Since you can’t get enough gold talk, here’s an excellent interview on Bloomberg Television with Passport Capital’s John Burbank all about the subject.
While he’s a little worried about the short term prospects for gold, he’s a long-term bull, and he he shares the top reason to own gold:
“The biggest reason to stay in gold is because central banks around the world can see the writing on the wall long term, which is that the dollar will be devalued one way or another and that Congress has no appetite for hard decisions which would be deflationary in nature, and therefore, make the dollar higher than gold and not as much of a necessary holding. You also have the Chinese consumer, who has become a very large buyer, matching almost the Indian consumer and I think quite clearly, will exceed the Indian consumer. I think ultimately, physical gold is the story. It is a scarcity story. The more the U.S. dithers and the more the Fed is willing to print money, as opposed to dealing with inflation properly, the more this trend will happen. That is the biggest reason to stay in gold right now. Otherwise, most of the beneficiaries of quantitative easing will be backing off as most investors get back to neutral.”
Central banks — such as Mexico, which we mentioned earlier — provide a huge, ongoing bit for the yellow metal.
As for how he wants to play gold:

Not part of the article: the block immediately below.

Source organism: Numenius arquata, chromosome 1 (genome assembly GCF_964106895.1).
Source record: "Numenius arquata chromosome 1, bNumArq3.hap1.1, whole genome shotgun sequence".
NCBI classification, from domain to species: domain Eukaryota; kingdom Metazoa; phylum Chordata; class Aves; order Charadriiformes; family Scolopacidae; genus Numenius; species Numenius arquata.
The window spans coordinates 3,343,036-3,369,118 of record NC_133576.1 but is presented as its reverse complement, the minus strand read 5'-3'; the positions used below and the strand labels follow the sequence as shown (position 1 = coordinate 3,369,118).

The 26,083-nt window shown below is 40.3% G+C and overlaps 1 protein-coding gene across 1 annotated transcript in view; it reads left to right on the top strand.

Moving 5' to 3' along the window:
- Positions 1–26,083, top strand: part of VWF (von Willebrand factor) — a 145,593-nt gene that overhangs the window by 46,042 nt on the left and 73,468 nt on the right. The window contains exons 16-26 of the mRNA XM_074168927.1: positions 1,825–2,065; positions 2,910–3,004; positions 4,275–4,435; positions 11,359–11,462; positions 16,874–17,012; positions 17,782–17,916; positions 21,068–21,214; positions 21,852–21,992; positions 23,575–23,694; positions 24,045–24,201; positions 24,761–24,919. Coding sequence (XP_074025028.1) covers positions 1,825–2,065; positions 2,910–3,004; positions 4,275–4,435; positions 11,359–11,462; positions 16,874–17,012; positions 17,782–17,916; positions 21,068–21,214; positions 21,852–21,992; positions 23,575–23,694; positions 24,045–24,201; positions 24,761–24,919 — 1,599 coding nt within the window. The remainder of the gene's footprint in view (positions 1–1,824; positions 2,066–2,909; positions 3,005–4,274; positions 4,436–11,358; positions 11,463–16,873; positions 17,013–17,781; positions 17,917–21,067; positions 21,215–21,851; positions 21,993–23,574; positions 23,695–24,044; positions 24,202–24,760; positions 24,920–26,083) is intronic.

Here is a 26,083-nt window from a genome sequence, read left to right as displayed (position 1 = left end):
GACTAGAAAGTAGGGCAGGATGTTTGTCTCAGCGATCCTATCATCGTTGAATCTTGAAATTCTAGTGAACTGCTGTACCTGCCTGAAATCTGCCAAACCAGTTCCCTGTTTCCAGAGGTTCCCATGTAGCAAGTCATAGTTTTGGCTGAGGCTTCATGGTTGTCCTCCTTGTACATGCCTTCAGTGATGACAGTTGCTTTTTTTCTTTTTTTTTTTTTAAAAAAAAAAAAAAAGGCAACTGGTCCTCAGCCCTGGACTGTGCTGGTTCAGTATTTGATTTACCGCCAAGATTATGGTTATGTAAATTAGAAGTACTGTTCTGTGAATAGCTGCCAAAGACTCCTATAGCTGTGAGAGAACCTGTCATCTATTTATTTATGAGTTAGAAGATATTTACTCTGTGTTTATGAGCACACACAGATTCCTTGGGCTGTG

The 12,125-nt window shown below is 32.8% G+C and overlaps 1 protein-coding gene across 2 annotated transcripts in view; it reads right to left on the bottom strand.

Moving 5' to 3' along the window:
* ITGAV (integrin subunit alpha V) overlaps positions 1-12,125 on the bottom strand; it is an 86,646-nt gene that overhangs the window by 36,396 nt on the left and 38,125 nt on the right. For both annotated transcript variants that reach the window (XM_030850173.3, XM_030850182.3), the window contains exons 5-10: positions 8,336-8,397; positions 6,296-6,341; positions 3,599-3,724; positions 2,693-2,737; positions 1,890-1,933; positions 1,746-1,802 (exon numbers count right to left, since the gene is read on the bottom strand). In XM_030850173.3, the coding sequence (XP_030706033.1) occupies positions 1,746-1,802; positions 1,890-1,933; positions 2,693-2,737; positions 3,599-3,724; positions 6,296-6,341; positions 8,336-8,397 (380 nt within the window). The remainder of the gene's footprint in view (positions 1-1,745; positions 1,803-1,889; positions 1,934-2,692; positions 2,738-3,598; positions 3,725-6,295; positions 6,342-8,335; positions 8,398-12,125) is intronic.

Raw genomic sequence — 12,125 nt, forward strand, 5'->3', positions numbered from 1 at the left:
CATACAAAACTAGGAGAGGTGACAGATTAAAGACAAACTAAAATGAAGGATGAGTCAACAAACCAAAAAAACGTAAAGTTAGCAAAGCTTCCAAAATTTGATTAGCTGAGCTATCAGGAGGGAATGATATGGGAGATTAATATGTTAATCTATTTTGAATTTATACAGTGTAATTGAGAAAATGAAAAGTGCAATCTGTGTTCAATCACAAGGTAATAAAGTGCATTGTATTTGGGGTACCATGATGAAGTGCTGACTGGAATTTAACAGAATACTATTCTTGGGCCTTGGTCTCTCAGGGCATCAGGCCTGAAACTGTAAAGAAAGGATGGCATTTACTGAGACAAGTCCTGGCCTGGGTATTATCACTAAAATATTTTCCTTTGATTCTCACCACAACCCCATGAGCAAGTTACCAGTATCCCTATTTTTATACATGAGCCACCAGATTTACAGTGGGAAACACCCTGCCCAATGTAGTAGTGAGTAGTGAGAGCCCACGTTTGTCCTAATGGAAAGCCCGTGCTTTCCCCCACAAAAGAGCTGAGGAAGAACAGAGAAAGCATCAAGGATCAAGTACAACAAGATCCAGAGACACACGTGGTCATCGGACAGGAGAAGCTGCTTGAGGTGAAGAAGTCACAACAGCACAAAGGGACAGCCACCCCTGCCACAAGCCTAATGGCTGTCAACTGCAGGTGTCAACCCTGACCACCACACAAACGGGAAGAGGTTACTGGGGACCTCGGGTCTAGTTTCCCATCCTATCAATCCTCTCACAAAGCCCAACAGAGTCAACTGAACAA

“Our preference is in two areas. Physical gold and smaller cap common junior minors. We two geologists based in Vancouver, and we think we have a good edge on which explorers are the right ones to own. We are buying, even now, and will continue to be to accumulate stakes there. Barrick and Newmont have come off at least 10% in the past couple of weeks. I think the gold stocks are discounting a further fall in gold and we don’t know if it was going to happen. If there was another government intervention that provided a lot of liquidity in the world, then we would be quicker to come back in.”
“After the earthquake, Japan put a lot of liquidity into the market, which held up risk assets longer than they would have. Europe dealing with its issues with Portugal, Greece, etc. We do not know how they may change their posture. Europe has the belief that there will be some change in stance by the central bank as well as potentially by the euro community. We don’t know. Also, the end of QE2, is so heavily understood, that will happen, but not understood what will happen after that. It is possible the Fed has something up its sleeve. It knows risk assets will be selling off at the end of this. At least I hope it knows that.”
Here’s the whole video
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